Chinese as ‘Otherness’ in Fleming’s Doctor No
Ian Fleming’s Doctor No was published in 1958, nine years after Mao Zedong and his communist party formed the PRC (People’s Republic of China). While the formation of the PRC united the long-time warring states within China itself, it also added another large communist country to the global community and thus intensified many fears of those in the West; these fears are both subtly and vividly expressed in Fleming’s sixth 007 novel Doctor No. Utilizing a post-colonial lens, Fleming’s depiction of the Chinese people and their culture in Doctor No corresponds with Edward Said’s recognition that the Western cultures have a “long-standing way of identifying the East as ‘Other’” (Barry 193); Fleming’s Chinese characters are represented as “anonymous masses, rather than individuals,” and the “cruelty, sensuality, [and] decadence” of their personality traits then becomes “the repository or projection of those aspects of themselves which Westerners do not choose to acknowledge” (Barry 193-94).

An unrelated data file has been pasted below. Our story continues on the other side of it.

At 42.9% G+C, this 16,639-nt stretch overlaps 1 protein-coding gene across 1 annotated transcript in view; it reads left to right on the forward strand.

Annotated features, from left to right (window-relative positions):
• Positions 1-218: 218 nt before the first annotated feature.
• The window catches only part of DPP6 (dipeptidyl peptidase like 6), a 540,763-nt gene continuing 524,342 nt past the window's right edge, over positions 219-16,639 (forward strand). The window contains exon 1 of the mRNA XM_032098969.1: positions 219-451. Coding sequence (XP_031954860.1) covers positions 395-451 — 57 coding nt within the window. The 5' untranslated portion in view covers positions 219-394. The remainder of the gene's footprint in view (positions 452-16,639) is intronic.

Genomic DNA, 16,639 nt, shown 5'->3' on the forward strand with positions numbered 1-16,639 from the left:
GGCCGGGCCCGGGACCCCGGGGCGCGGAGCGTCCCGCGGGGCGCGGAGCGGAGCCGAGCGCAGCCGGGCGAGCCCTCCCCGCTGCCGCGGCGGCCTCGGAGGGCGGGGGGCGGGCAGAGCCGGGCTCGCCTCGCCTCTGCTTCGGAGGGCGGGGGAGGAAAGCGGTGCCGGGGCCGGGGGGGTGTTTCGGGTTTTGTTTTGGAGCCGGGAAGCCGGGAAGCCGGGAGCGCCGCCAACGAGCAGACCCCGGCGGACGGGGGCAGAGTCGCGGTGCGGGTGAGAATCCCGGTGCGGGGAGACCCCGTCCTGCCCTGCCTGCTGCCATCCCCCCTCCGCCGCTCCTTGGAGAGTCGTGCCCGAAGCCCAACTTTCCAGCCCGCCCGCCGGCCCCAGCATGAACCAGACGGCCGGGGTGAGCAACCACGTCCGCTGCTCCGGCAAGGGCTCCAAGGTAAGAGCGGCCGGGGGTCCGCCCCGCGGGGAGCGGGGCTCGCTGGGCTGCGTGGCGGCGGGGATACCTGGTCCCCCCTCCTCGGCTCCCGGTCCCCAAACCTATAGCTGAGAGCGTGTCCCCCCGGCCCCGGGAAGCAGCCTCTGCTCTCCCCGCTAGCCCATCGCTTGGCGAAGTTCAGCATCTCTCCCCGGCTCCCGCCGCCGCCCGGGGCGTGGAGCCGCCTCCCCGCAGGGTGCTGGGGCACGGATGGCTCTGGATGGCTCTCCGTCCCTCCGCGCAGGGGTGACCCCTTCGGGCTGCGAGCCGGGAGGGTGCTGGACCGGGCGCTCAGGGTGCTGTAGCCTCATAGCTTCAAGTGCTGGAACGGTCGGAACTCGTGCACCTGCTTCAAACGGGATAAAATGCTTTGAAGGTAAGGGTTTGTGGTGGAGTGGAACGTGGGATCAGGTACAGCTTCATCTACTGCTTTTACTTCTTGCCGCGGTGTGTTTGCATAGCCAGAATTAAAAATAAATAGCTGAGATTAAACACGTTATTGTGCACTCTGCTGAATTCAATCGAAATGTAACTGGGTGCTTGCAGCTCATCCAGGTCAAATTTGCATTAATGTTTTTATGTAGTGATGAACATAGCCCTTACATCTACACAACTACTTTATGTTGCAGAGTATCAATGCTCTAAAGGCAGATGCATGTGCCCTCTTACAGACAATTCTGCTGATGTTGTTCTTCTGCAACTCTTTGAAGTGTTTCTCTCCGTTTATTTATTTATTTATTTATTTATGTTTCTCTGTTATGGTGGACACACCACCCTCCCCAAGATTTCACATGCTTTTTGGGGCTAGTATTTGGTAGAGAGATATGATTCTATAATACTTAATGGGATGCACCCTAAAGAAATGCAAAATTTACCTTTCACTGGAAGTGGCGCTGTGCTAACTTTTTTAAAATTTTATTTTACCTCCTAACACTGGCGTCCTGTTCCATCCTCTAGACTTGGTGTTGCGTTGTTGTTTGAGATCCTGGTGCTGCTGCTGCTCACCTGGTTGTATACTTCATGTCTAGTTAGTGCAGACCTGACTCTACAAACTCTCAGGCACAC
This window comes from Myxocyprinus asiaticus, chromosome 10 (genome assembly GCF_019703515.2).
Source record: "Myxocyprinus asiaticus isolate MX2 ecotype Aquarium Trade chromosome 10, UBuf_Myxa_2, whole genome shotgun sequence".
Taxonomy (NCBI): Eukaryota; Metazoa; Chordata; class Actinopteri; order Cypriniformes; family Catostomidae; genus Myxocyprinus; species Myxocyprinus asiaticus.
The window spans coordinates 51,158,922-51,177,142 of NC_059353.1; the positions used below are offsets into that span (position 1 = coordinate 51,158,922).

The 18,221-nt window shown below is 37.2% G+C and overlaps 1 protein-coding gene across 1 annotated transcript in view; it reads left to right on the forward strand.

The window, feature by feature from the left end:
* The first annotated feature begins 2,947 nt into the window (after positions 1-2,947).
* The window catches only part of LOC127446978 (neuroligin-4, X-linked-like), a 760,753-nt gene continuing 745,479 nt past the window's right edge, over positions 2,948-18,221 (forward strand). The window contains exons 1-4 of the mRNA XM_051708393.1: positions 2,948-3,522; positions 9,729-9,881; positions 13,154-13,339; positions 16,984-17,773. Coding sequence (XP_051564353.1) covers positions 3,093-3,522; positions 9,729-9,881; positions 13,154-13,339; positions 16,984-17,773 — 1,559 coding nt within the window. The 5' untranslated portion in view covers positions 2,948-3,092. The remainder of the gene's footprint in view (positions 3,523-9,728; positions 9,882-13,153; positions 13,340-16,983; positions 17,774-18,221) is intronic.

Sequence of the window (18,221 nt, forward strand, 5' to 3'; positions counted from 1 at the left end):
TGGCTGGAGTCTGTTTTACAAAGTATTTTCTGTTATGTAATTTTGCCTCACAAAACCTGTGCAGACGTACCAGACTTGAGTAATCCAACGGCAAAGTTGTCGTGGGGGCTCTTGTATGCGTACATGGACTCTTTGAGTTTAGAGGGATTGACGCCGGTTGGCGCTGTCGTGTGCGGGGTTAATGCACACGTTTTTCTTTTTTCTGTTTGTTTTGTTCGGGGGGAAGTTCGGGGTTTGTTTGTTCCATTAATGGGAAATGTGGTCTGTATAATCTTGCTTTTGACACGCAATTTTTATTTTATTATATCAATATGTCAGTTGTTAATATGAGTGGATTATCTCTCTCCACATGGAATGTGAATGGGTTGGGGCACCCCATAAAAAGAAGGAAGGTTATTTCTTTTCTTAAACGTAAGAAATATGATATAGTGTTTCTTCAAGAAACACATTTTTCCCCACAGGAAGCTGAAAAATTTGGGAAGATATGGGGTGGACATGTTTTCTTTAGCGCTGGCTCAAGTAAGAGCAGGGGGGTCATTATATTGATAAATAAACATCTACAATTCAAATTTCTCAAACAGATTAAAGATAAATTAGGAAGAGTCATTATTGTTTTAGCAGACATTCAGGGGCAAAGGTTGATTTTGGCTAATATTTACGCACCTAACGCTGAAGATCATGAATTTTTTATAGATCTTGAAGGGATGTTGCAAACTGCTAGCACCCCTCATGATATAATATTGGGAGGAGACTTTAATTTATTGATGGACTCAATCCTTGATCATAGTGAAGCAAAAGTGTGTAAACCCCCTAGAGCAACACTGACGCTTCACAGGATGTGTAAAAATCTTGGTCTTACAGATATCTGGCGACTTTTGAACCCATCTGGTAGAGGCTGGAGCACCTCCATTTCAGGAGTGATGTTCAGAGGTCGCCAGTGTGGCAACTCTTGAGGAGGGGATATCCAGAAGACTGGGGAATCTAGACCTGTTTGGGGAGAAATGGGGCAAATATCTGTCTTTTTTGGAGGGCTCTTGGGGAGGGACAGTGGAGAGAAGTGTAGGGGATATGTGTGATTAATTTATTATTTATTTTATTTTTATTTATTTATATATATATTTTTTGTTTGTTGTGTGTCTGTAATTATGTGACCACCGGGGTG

The first mentions of Chinese people in the novel are the three blind men who are associated with an “oddness” and ‘anonymous otherness’. The three men, walking down Kingston by the Queen’s Club “walked in file… they said nothing…except [for] the...
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